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Hot Job Market, an Economic Relief, Is a Wall Street Worry

The U.S. unemployment rate is 3.6 percent — only a hair above its level just before the pandemic, which was a 50-year low. Corporate profits rocketed by 35 percent in 2021, and profit margins were at their widest since 1950. Yet stocks have been hammered lately: Two key stock indexes, the S&P 500 and the Nasdaq 100, have been deep in negative terrain since the start of the year.

What may seem a contradiction is actually a historical pattern: Hot labor markets and hot stock markets often don’t mix well.

In fact, times of low unemployment are correlated with somewhat subdued stock returns, while valuations trend higher on average during periods of high unemployment. Analysts explain this phenomenon as a plain function of the unemployment rate’s status as a “lagging indicator” — letting people know how the economy was faring in the immediate past — while the stock market itself constantly serves as a “leading indicator,” coldly, if somewhat imperfectly, projecting an evolving consensus about the fate of companies as time goes on.

“When unemployment is ultra low, the uppity times are behind us, and when it’s super high, there are good times ahead,” said Padhraic Garvey, a head of research at ING, a global bank.

In 2007, for instance, unemployment sank as low as 4.4 percent, but the annual return for the S&P 500 index was only 5.5 percent. Stocks plunged during the financial crisis the next year — and then, in 2009, as unemployment ripped higher to 10 percent, the index gained 26.5 percent. (Breaks in the pattern occur, since various tailwinds for big business, such as the tech boom of the 1990s, can briefly overpower historical trends.)

When recoveries peak, investor exuberance can lead to excessive risk taking by businesses, which plants the seeds of the next downturn — just as workers are benefiting from being in high demand, with their higher wages cutting into corporate cash piles built up during good times, putting pressure on near-term profits. Financial investors also have to contend with the Federal Reserve’s response to the cycle — if there’s inflation, as there is now, a strong labor market may give it room to raise interest rates. A weak one can pressure it to cut rates. Action in either direction affects stock valuations.

The State of Jobs in the United States

Job openings and the number of workers voluntarily leaving their positions in the United States remained near record levels in March.

  • March Jobs Report: U.S. employers added 431,000 jobs and the unemployment rate fell to 3.6 percent ​​in the third month of 2022.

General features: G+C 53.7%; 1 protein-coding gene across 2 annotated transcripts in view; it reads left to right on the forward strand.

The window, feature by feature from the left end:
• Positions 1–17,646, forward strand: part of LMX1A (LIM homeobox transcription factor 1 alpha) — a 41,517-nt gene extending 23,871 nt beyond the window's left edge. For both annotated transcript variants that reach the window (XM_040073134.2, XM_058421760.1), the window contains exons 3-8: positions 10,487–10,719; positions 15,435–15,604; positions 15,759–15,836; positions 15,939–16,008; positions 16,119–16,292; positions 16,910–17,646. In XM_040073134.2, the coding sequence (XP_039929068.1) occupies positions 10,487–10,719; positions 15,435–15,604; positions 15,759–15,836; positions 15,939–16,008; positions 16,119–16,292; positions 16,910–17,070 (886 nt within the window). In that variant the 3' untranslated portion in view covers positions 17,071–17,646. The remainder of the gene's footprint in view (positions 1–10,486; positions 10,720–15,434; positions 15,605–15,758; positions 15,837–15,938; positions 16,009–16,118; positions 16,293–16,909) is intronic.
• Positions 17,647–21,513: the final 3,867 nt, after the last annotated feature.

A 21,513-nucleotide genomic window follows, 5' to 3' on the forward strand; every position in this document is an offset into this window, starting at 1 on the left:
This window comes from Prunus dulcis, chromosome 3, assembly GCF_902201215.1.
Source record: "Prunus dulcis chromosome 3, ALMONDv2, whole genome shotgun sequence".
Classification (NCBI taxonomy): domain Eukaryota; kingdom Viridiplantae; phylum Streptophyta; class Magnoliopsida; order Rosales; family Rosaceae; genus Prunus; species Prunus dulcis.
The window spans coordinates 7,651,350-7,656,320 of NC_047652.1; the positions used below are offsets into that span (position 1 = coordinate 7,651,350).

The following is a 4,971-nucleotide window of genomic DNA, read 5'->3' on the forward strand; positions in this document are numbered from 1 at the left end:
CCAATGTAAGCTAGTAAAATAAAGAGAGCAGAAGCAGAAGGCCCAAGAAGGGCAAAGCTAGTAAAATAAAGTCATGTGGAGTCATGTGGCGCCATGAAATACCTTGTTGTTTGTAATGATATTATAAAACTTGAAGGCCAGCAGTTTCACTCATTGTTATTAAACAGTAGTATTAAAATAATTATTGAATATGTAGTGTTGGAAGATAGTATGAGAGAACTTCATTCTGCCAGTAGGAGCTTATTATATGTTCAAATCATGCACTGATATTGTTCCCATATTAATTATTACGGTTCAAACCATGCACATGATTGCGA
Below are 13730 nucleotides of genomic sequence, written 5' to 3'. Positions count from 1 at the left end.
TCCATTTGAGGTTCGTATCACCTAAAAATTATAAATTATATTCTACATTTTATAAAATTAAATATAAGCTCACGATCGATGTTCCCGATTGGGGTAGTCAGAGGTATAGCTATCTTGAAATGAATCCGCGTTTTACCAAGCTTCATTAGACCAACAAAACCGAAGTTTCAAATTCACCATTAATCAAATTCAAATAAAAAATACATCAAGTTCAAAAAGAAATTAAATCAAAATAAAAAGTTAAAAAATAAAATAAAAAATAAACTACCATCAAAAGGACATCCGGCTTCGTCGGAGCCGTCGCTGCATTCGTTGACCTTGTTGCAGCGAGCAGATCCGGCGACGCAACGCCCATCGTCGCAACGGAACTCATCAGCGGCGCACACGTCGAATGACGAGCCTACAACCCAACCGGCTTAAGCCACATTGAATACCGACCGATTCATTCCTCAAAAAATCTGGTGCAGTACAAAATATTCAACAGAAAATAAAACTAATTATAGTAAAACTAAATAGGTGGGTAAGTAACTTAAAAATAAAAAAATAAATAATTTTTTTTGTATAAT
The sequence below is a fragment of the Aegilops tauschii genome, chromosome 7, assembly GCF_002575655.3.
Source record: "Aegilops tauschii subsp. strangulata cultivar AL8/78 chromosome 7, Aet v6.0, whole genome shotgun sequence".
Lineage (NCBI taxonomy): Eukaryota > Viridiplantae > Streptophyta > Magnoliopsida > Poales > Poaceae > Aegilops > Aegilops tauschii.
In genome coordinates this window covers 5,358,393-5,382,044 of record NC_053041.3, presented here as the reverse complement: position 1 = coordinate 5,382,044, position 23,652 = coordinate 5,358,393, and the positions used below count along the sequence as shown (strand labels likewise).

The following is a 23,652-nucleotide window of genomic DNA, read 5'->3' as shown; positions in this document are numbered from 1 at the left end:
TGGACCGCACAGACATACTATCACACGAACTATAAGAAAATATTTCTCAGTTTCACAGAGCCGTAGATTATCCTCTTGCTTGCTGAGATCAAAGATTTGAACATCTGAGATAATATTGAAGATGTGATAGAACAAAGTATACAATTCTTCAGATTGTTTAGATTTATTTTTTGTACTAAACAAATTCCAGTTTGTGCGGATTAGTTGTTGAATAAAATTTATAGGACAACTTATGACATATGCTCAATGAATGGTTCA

• A Strong Job Market: Data from the Labor Department showed that job openings remained near record levels in February.
  • New Career Paths: For some, the Covid-19 crisis presented an opportunity to change course. Here is how these six people pivoted professionally.
  • Return to the Office: Many companies are loosening Covid safety rules, leaving people to navigate social distancing on their own. Some workers are concerned.

This year, in addition to those forces, the war in Ukraine has slowed global growth and added to the pandemic’s strain on global supply chains, increasing the cost of raw materials.

Senior executives at Morgan Stanley executives wrote in a recent note that their “strategists see higher wages amid the tightening labor market and related labor shortages posing a risk to 2022 corporate profit margins,” adding a reminder that “what matters for markets isn’t always the same as what matters for the aggregate economy.”

Even though large companies achieved record profit margins last year, earnings estimates for many firms are declining compared with expectations set earlier this year.

Recent “wage inflation,” as many frame it, is seen by countless stock traders as adding one burden too many — rapid enough to worry not only executives but also some prominent liberal economists who typically shrug off complaints about labor expenses as overplayed.

Federal Reserve data shows that median annual pay increases are within the range — 3 to 7 percent — that prevailed from the 1980s until the 2007-9 recession. But a variety of leaders in business and in government, including the Fed chair, Jerome H. Powell, and Treasury Secretary Janet L. Yellen, have become more wary of their brisk pace.

In the nonfinancial “real” economy, intense competition for workers that leads to greater choice and compensation is positive “because we’re making more money, we have more money to spend, we can absorb inflation better because we’ve gotten raises,” said Liz Young, head of investment strategy at SoFi, a San Francisco-based financial services company. At the same time, she acknowledged, “The other thing with a tight labor market is that when wages increase somebody has to pay for that.”